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“There’s been a lot of energy by lawmakers,” Bohm stressed.
Passage of these laws might come down to differing language of the Driscoll and Negron bills. Bohm and the ACLU, along with Epstein, agree that law enforcement officials should obtain judge-approved search warrants before deploying drones for criminal investigations, as allowed in Negron’s bill.
“That’s how the world of law enforcement works,” Epstein said. “We understand that.”
Bohm echoed that thought.
“I think we’re putting safeguards in place, but we’re not taking away anything law enforcement already has,” she said.
“Requiring a warrant is incredibly stupid,” barked Whitehead of the Rutherford Institute. “It won’t work.”
Drones buzzing quietly overhead, Whitehead warned, will collect loads of information, including license plate numbers, wi-fi data and secret passwords. Equipped with right components, they’ll peak through walls, which he believes bypasses the need for warrants.
Whitehead spent the past two years researching drones, their past, present and, most importantly,their future. During his study, he authored model legislation that he sent to the 50 state legislatures. He said he’s very serious about restraining the surveillance state, though he knows it cannot be fully barred.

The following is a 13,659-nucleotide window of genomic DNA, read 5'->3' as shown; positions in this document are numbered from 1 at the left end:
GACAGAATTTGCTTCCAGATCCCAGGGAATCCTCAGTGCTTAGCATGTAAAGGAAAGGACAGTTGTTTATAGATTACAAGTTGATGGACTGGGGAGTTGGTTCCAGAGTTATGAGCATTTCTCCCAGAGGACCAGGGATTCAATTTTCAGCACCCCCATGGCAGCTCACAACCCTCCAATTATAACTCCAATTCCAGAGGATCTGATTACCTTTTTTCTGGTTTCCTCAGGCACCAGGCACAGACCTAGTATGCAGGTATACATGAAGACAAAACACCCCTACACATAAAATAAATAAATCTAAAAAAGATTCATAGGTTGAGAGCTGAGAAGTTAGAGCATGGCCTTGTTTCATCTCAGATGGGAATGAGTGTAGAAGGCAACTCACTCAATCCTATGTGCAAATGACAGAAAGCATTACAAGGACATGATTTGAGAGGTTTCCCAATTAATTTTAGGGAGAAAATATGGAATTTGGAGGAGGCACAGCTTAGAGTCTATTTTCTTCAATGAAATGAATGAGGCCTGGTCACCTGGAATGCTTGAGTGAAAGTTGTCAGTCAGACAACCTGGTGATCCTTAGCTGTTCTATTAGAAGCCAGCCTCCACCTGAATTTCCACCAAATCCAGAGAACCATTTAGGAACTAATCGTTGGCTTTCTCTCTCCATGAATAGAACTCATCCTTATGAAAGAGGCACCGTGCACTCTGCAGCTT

“There will be drones everywhere,” he said. “There’s too much money to be made.”
Analysts project the drone industry, now worth $5.9 billion annually, will more than double to $11.3 billion by 2020. Whitehead envisions domestic drones equipped with everything from high-power cameras with facial recognition technology to rubber bullets and sound cannons to break up political rallies or assemblies.
Whitehead quickly dismissed the idea that states can limit drone use, other than bar from court evidence gathered by the aerial vehicles. While other parties in this nationwide debate about the proper role of drones in civil society seek compromise, Whitehead will not. He won’t surrender ground on the warrant issue.
“Warrants are incredibly easy to get,” he scoffed. “The judges go along with the police.”
The only viable path to limiting drones in America, Whitehead said, is to keep their findings out of court.
A Hopeful Industry
As governments across the land embrace Big Brother and the perpetual surveillance state, aviation-related businesses prepare for a profitable era, but also the challenges inherent to bringing such a potentially dangerous product to market.